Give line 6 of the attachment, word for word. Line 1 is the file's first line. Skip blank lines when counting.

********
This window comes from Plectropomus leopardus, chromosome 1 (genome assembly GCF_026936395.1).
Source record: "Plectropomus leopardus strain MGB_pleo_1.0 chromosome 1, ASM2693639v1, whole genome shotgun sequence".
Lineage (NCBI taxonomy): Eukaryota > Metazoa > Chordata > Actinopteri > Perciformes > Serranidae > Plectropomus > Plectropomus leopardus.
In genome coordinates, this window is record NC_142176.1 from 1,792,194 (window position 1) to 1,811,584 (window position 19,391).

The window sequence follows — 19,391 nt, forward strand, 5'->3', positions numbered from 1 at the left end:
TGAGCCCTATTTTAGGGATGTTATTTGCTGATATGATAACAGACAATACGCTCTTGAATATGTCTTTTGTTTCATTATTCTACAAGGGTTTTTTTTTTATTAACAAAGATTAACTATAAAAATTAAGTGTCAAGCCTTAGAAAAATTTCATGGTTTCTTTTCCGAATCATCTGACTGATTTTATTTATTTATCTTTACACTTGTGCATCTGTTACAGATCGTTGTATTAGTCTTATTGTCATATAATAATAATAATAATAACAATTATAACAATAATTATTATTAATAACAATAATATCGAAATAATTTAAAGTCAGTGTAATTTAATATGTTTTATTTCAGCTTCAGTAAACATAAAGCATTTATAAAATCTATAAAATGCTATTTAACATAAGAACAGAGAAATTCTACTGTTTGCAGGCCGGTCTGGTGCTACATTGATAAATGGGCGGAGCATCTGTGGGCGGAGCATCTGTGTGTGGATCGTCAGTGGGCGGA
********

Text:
TGAGCCCTATTTTAGGGATGTTATTTGCTGATATGATAACAGACAATACGCTCTTGAATATGTCTTTTGTTTCATTATTCTACAAGGGTTTTTTTTTTATTAACAAAGATTAACTATAAAAATTAAGTGTCAAGCCTTAGAAAAATTTCATGGTTTCTTTTCCGAATCATCTGACTGATTTTATTTATTTATCTTTACACTTGTGCATCTGTTACAGATCGTTGTATTAGTCTTATTGTCATATAATAATAATAATAATAACAATTATAACAATAATTATTATTAATAACAATAATATCGAAATAATTTAAAGTCAGTGTAATTTAATATGTTTTATTTCAGCTTCAGTAAACATAAAGCATTTATAAAATCTATAAAATGCTATTTAACATAAGAACAGAGAAATTCTACTGTTTGCAGGCCGGTCTGGTGCTACATTGATAAATGGGCGGAGCATCTGTGGGCGGAGCATCTGTGTGTGGATCGTCAGTGGGCGGA